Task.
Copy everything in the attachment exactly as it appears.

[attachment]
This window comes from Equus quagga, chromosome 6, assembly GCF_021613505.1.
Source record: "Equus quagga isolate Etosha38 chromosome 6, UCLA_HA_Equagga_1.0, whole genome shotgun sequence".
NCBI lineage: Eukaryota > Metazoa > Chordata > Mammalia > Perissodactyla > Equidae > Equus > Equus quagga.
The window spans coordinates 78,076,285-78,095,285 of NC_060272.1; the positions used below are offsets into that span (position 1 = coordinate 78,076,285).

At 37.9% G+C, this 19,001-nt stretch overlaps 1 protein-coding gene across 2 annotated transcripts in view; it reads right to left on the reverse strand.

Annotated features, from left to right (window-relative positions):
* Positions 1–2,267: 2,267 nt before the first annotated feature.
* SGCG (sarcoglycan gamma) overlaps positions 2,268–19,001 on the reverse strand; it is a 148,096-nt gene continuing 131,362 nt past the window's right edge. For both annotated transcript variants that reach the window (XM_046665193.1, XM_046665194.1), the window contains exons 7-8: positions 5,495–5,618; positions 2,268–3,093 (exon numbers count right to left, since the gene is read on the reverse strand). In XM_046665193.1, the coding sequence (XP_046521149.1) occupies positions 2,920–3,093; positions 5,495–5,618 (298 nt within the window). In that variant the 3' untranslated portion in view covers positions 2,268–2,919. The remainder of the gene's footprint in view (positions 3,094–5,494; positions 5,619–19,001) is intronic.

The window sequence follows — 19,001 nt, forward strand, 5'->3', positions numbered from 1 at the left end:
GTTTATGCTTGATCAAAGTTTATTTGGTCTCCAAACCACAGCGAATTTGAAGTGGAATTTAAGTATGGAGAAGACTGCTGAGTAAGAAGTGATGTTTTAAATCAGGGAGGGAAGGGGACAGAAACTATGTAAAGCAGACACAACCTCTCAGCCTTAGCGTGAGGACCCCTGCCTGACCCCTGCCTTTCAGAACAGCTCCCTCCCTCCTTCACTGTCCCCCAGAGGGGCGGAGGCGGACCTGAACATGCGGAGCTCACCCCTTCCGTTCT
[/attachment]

This window comes from Equus quagga, chromosome 6, assembly GCF_021613505.1.
Source record: "Equus quagga isolate Etosha38 chromosome 6, UCLA_HA_Equagga_1.0, whole genome shotgun sequence".
NCBI lineage: Eukaryota > Metazoa > Chordata > Mammalia > Perissodactyla > Equidae > Equus > Equus quagga.
The window spans coordinates 78,076,285-78,095,285 of NC_060272.1; the positions used below are offsets into that span (position 1 = coordinate 78,076,285).

At 37.9% G+C, this 19,001-nt stretch overlaps 1 protein-coding gene across 2 annotated transcripts in view; it reads right to left on the reverse strand.

Annotated features, from left to right (window-relative positions):
* Positions 1–2,267: 2,267 nt before the first annotated feature.
* SGCG (sarcoglycan gamma) overlaps positions 2,268–19,001 on the reverse strand; it is a 148,096-nt gene continuing 131,362 nt past the window's right edge. For both annotated transcript variants that reach the window (XM_046665193.1, XM_046665194.1), the window contains exons 7-8: positions 5,495–5,618; positions 2,268–3,093 (exon numbers count right to left, since the gene is read on the reverse strand). In XM_046665193.1, the coding sequence (XP_046521149.1) occupies positions 2,920–3,093; positions 5,495–5,618 (298 nt within the window). In that variant the 3' untranslated portion in view covers positions 2,268–2,919. The remainder of the gene's footprint in view (positions 3,094–5,494; positions 5,619–19,001) is intronic.

The window sequence follows — 19,001 nt, forward strand, 5'->3', positions numbered from 1 at the left end:
GTTTATGCTTGATCAAAGTTTATTTGGTCTCCAAACCACAGCGAATTTGAAGTGGAATTTAAGTATGGAGAAGACTGCTGAGTAAGAAGTGATGTTTTAAATCAGGGAGGGAAGGGGACAGAAACTATGTAAAGCAGACACAACCTCTCAGCCTTAGCGTGAGGACCCCTGCCTGACCCCTGCCTTTCAGAACAGCTCCCTCCCTCCTTCACTGTCCCCCAGAGGGGCGGAGGCGGACCTGAACATGCGGAGCTCACCCCTTCCGTTCT